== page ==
Impact of Security Synergy Between the Police and Community : Current School News

Impact of Security Synergy Between the Police and Community Policing on the Constitutionally Guaranteed Rights in Nigeria

Filed in Current Projects, Law Project Topics by on October 5, 2020

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Impact of Security Synergy Between the Police and Community Policing on the Constitutionally Guaranteed Rights in Nigeria. 

ABSTRACT  

The escalation of criminal activities in recent times in Nigeria has necessitated the invention of a new approach to crime control and prevention. Ordinarily, the police are saddled with the responsibility of crime prevention and control. However, the high rate of violent crimes, political thuggery, kidnapping, bombing, vandalism, prostitution and corruption has led to the adoption of community policing strategy in most localities to supplement the efforts of the Nigerian Police in combating crimes.

Community policing is a strategic effort at co-opting and utilizing the people to prevent crime among the people by the people themselves. It is therefore the position of this study that in this synergy between the police and community policing strategy fundamental rights of the people have been grossly violated. The methodology adopted in this work is descriptive and analytical. The dissertation describes the philosophical foundation, organization and management of community policing.

It also analyses the implications of the adoption of community policing on the components of the criminal justice system. The study concludes that police is confronted with numerous challenges which if not tackled will hamper their work and leave the citizenry at the mercy of recidivists. However, the introduction of community policing outfits appears to have brought hope in crime control and prevention. 

INTRODUCTION  

In the discourse of security in Nigeria, Okorie, Jega, Salawu, Onyishi, Ezeoha, and Lewis have identified several causes of security crisis in Nigeria that pose grave consequences to national development. Chief among them is ethno-religious conflicts that have claimed many lives in Nigeria. By ethno-religious it means a situation in which the relationship between members of one ethnic or religious and another of such group in a multi-ethnic and multi-religious society is characterized by lack of cordiality, mutual suspicion and fear, and a tendency towards violent confrontation.

Since independence, Nigeria appears to have been bedeviled with ethno-religious conflicts. Over the past decades of her Nationhood, Nigeria has experienced a palpable intensification of religious polarization, manifest in political mobilization, sectarian social movements, and increasing violence. Ethnic and religious affiliations determine who gets what in Nigeria; it is so central and seems to perpetuate discrimination. The return to civil rule in 1999 tends to have provided ample leverage for multiplicity of ethno-religious conflicts.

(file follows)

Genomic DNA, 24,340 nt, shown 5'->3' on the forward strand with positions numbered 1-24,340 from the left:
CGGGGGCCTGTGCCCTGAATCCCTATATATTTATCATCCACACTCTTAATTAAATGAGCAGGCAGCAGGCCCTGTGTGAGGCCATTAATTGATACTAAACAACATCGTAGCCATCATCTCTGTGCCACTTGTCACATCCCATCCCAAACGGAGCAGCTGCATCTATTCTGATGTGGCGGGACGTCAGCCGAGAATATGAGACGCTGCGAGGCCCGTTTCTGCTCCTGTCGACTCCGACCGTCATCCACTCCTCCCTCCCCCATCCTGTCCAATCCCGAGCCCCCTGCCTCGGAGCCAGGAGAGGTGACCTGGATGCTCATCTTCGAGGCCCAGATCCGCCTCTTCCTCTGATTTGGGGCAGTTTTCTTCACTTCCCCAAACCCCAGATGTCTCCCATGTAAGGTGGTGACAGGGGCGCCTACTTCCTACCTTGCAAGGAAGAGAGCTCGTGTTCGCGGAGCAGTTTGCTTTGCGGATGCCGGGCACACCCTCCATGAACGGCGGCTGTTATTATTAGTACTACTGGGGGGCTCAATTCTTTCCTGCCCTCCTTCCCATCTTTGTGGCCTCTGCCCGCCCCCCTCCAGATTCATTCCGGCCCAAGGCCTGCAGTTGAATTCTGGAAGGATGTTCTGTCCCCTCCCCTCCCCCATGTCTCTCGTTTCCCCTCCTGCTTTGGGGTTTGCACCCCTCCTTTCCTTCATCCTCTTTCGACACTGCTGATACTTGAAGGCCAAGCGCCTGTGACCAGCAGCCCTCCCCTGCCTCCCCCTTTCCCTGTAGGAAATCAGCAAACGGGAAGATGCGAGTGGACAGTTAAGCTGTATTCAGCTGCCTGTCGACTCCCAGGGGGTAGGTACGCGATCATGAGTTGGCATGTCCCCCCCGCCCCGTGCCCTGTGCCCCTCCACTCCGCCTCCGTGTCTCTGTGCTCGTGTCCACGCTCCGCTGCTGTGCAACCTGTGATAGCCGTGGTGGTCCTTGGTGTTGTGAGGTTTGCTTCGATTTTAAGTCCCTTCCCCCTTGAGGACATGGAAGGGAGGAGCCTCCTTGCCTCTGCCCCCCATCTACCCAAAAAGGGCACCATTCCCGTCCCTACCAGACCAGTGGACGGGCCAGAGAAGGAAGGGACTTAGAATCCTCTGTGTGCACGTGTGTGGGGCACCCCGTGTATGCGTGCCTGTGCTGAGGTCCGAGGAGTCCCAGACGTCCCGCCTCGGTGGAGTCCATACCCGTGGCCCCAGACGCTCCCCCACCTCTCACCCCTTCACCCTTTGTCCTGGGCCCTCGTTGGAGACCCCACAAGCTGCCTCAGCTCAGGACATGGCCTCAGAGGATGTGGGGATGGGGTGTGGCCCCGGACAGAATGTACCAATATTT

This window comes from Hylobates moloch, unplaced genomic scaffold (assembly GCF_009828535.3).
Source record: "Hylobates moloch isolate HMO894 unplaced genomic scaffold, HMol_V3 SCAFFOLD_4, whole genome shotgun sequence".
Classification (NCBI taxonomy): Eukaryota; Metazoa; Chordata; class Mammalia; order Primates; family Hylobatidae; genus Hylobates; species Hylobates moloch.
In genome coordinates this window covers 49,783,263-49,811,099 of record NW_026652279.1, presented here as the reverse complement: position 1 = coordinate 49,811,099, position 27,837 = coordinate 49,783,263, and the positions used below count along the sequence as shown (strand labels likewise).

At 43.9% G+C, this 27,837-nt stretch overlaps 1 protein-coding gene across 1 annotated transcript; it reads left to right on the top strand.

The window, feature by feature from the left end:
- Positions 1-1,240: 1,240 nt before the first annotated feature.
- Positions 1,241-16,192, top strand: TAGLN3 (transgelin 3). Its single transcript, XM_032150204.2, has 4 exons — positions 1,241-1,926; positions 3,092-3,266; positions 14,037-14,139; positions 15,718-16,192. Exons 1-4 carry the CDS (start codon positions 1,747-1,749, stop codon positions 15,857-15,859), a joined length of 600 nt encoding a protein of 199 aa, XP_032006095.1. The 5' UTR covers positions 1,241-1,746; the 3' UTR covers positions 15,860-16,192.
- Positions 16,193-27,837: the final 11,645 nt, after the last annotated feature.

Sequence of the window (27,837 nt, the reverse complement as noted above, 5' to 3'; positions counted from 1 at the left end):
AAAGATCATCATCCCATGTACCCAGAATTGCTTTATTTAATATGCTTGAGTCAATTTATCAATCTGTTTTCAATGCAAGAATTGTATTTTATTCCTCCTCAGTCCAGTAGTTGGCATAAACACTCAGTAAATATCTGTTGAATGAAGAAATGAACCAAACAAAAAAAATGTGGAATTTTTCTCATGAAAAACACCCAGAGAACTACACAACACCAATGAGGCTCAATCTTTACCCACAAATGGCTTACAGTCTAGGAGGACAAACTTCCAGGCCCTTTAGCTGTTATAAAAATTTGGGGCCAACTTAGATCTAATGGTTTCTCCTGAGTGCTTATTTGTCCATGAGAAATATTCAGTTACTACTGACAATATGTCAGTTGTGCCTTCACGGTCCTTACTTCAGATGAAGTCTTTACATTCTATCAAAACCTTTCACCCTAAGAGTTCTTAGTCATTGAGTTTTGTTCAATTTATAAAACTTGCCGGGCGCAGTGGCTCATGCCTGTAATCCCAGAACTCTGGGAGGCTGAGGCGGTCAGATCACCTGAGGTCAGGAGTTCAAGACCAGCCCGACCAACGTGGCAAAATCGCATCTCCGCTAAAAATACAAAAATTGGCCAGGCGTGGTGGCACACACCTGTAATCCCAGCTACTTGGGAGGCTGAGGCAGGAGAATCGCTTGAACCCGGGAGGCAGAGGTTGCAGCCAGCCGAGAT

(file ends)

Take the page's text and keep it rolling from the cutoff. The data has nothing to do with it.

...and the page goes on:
As part of the social contract which the state has the obligation to fulfil for exercising the power which belongs to the people, the government is expected to provide adequate security for the citizens. Consequently, the Nigerian government has set up various security agencies for both the internal and external protection of the citizens. The 1999 Constitution of Nigeria underscores this when it declares: that the security and welfare of the people shall be the primary purpose of government.

BIBLIOGRAPHY

Alemika, E. E. O., and Chukwuma, I. C., Police-Community Violence in Nigeria,
(Lagos: CLEEN and NHRC, 2000).

Amadi, G. O. S., Police Powers in Nigeria, (Nsukka: Afro-Orbis Publications Ltd.,
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Anozie, M. C., Notes on Nigerian Constitutional Law,(Enugu: Pymonak Printing &
Publishing Co., 2000).

Avery, J., Police: Force or Service?, (Sydney: Butterworth, 1981).
Dambazau, A. B., Criminology and Criminal Justice, (Ibadan: Spectrum Books Limited,
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Efeverhan, D. I., Principles of Civil Procedure in Nigeria, (Enugu: Chenglo Ltd., 2007).

Farrar, J., Legal Method, (London: Sweet & Maxwell, 1973).

Feldman, D., Civil Liberties and Human Right in England and Wales, (New York:
Oxford University Press Inc., 1993).

Freidman, R. R., Community Policing: Comparative Perspectives and Prospects, (New
York: St. Martin’s Press, 1992).

Gordon, P., “Community Policing: Towards the Local Police State” in P. Scraton (ed.),
Law, Order and Authoritarian State, (Milton Kynes: Open University Press,
1987).

CSN Team.

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